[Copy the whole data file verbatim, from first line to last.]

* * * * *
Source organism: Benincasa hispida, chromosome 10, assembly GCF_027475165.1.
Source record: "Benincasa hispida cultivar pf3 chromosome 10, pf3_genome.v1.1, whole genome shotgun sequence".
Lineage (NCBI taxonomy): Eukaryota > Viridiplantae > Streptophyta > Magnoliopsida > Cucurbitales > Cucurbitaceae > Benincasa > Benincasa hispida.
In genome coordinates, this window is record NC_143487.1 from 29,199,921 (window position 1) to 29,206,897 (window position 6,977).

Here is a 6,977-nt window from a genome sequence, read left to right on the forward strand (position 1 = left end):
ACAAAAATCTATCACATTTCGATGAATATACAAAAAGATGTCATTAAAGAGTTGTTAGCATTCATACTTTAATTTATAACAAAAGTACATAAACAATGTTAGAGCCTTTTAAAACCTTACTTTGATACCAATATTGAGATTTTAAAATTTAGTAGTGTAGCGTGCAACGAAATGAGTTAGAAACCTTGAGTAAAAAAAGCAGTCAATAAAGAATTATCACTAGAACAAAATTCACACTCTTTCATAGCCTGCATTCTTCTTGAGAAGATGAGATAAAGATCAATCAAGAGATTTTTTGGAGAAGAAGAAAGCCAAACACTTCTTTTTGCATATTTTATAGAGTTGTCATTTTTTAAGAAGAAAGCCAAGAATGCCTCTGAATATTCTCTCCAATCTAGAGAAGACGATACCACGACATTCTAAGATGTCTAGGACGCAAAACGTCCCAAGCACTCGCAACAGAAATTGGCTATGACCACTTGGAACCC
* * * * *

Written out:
Source organism: Benincasa hispida, chromosome 10, assembly GCF_027475165.1.
Source record: "Benincasa hispida cultivar pf3 chromosome 10, pf3_genome.v1.1, whole genome shotgun sequence".
Lineage (NCBI taxonomy): Eukaryota > Viridiplantae > Streptophyta > Magnoliopsida > Cucurbitales > Cucurbitaceae > Benincasa > Benincasa hispida.
In genome coordinates, this window is record NC_143487.1 from 29,199,921 (window position 1) to 29,206,897 (window position 6,977).

Here is a 6,977-nt window from a genome sequence, read left to right on the forward strand (position 1 = left end):
ACAAAAATCTATCACATTTCGATGAATATACAAAAAGATGTCATTAAAGAGTTGTTAGCATTCATACTTTAATTTATAACAAAAGTACATAAACAATGTTAGAGCCTTTTAAAACCTTACTTTGATACCAATATTGAGATTTTAAAATTTAGTAGTGTAGCGTGCAACGAAATGAGTTAGAAACCTTGAGTAAAAAAAGCAGTCAATAAAGAATTATCACTAGAACAAAATTCACACTCTTTCATAGCCTGCATTCTTCTTGAGAAGATGAGATAAAGATCAATCAAGAGATTTTTTGGAGAAGAAGAAAGCCAAACACTTCTTTTTGCATATTTTATAGAGTTGTCATTTTTTAAGAAGAAAGCCAAGAATGCCTCTGAATATTCTCTCCAATCTAGAGAAGACGATACCACGACATTCTAAGATGTCTAGGACGCAAAACGTCCCAAGCACTCGCAACAGAAATTGGCTATGACCACTTGGAACCC